Atrichornithidae – Scrub-birds
Scrubbirds are shy, secretive, ground-dwelling birds of the family Atrichornithidae. There are just two species. The Rufous Scrubbird is rare and very restricted in its range, and the Noisy Scrubbird is so rare that until 1961 it was thought to be extinct. Both are native to Australia.
The scrubbird family is ancient and is understood to be most closely related to the lyrebirds, and probably also the bowerbirds and treecreepers. All four families originated with the great corvid radiation of the Australia-New Guinea region.
The population of the noisy scrubbird was estimated at 40 to 45 birds in 1962. Conservation efforts succeeded in increasing the population to around 400 birds by the mid-1980s, and they have subsequently been reintroduced to several sites, but remain endangered. As of 2002, the population had recovered to around 1,200 birds.
Birds of both species are about the same size as a common starling (roughly 20 cm long) and cryptically coloured in drab browns and blacks. They occupy dense undergrowth; the Rufous Scrubbird in temperate rain forests near the Queensland-New South Wales border, the Noisy Scrubbird in heaths and scrubby gullies in coastal Western Australia. They are adept at scuttling mouse-like under cover to avoid notice. They run fast, but their flight is feeble.
The males’ calls, however, are powerful, ringing and metallic, with a ventriloquial quality, so loud as to be heard from a long distance in heavy scrub and almost painful at close range. Females build a domed nest close to the ground and take sole responsibility for raising the young.
There are just two species in this family, which are:
Rufous Scrub-bird Atrichornis rufescens
Noisy Scrub-bird Atrichornis clamosus
Noisy Scrub-bird Atrichornis clamosusBirdLife Species Account
Noisy Scrub-bird Atrichornis clamosusHBW Species Account
Noisy Scrub-bird Atrichornis clamosusIUCN Species Status22-26 cm. Skulking passerine with short, rounded wings, long, rounded tail and characteristically triangular head profile. Adult dark brown above with faint dark barring and contrasting rufous wings.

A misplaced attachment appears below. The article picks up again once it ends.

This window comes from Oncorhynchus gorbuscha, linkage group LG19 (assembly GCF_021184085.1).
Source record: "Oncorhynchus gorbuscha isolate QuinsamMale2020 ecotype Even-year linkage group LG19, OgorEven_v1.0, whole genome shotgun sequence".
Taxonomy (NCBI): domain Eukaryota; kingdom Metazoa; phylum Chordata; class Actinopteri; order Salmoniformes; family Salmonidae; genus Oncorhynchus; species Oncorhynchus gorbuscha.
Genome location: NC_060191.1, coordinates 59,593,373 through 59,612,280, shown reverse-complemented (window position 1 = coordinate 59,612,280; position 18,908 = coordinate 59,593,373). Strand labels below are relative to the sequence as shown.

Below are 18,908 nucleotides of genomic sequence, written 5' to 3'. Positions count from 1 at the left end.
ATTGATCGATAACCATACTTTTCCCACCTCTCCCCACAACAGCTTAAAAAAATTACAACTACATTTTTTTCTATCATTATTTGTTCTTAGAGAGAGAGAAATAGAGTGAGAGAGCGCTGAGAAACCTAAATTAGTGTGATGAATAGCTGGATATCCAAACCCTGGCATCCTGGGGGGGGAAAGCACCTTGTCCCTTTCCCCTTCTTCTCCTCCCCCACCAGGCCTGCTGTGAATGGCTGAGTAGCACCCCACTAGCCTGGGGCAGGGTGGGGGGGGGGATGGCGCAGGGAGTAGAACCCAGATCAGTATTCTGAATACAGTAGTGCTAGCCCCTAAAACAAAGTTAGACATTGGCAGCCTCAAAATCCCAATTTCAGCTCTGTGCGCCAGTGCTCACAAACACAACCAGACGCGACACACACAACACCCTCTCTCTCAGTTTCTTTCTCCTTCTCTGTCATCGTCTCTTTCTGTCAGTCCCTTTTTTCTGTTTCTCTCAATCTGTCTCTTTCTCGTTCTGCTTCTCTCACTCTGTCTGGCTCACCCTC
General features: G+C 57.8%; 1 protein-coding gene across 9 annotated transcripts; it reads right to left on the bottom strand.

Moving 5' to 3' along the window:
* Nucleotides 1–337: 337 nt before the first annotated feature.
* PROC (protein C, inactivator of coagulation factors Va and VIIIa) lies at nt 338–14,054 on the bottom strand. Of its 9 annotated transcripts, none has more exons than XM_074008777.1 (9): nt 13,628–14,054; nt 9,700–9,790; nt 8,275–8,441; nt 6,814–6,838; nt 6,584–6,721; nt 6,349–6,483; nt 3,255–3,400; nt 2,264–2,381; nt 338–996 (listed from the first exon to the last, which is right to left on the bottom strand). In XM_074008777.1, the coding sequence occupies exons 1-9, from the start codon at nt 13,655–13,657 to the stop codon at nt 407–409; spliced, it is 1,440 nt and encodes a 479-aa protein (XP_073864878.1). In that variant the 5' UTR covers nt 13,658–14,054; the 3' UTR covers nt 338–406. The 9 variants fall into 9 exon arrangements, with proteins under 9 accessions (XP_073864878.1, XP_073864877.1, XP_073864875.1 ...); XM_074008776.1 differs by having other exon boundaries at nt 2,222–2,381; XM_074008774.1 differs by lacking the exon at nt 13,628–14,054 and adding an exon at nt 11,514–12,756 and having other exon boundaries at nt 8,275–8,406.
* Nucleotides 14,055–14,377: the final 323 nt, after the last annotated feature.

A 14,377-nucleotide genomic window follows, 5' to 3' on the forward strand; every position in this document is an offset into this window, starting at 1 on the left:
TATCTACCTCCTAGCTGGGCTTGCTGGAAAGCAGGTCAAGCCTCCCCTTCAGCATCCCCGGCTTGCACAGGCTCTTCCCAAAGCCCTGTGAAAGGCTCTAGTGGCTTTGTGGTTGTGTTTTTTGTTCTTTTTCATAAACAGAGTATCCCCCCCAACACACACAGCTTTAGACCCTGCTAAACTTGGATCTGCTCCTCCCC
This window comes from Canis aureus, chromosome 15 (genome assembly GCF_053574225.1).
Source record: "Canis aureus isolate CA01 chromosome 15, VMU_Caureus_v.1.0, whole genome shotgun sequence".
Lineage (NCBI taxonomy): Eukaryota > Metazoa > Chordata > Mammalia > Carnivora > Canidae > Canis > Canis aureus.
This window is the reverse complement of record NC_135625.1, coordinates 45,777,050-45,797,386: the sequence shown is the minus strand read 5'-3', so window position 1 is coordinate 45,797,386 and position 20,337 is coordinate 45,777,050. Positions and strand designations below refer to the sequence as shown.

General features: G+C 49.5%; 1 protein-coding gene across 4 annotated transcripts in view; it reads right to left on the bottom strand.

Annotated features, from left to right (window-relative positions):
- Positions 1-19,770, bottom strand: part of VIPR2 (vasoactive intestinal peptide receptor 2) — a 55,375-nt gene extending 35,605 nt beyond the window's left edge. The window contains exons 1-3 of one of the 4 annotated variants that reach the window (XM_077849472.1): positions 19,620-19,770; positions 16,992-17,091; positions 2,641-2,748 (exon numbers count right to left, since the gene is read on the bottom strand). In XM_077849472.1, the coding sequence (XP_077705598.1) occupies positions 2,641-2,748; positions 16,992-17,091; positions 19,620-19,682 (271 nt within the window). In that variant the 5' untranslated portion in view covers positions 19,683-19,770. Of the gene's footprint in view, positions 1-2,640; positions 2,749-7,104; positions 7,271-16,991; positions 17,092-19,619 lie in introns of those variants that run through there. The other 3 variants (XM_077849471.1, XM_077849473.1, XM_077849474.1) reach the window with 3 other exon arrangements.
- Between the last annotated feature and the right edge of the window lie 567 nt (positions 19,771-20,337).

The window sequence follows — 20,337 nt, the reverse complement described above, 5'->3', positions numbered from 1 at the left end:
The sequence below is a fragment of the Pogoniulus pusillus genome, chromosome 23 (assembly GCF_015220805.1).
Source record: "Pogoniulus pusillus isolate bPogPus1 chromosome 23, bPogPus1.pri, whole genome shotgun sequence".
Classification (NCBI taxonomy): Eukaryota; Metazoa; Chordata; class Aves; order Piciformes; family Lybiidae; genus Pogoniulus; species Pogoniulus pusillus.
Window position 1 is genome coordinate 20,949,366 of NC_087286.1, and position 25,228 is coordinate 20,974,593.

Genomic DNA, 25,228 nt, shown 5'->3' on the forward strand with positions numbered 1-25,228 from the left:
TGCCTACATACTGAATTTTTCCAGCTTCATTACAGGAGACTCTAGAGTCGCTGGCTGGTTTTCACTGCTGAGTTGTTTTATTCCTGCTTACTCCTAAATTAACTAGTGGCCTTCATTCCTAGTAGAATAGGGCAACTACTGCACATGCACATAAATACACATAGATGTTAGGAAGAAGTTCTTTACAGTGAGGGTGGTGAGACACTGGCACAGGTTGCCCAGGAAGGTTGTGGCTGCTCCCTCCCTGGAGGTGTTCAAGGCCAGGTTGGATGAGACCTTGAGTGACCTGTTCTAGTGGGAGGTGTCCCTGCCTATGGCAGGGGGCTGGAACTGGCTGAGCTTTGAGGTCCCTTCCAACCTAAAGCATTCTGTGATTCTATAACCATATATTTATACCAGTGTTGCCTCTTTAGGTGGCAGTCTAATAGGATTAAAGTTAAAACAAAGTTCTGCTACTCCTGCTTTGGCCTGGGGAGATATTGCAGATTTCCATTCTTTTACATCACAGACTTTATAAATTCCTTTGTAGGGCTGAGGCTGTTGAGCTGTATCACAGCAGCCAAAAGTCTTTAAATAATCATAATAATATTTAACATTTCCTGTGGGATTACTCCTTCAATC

Noisy Scrub-bird Atrichornis clamosusSpecies AccountThe noisy scrubbird (Atrichornis clamosus) is a species of bird in the Atrichornithidae family. It is endemic to South-West Australia.
Rufous Scrub-bird Atrichornis rufescensHBW Species AccountTaxonomy: Atrichia rufescens E. P. Ramsay, 1867, Richmond River, New South Wales, Australia. Birds from S Queensland (Macpherson Range) described as race jacksoni, but considered indistinguishable from nominate. Described taxon tweedi (from R Tweed, New South Wales) synonymized with nominate. Two subspecies recognized.
Rufous Scrub-bird Atrichornis rufescensIUCN Species StatusThis species has been uplisted to Endangered it has a very small, severely fragmented area of occupancy, and is experiencing habitat destruction and a continuing population decline. Inappropriate management continues to threaten the quality of its habitat and there are concerns that drying caused by increasingly erratic climate conditions may lead to its disappearance from much of its current range (e.g. recent research suggests it may suspend its breeding when winter rainfall is low).
Rufous Scrub-bird Atrichornis rufescensSpecies AccountSound archive and distribution map.
Rufous Scrub-bird Atrichornis rufescensSpecies AccountThe rufous scrubbird (Atrichornis rufescens) is a bird species in the family Atrichornithidae. It is endemic to Australia.
Number of bird species: 2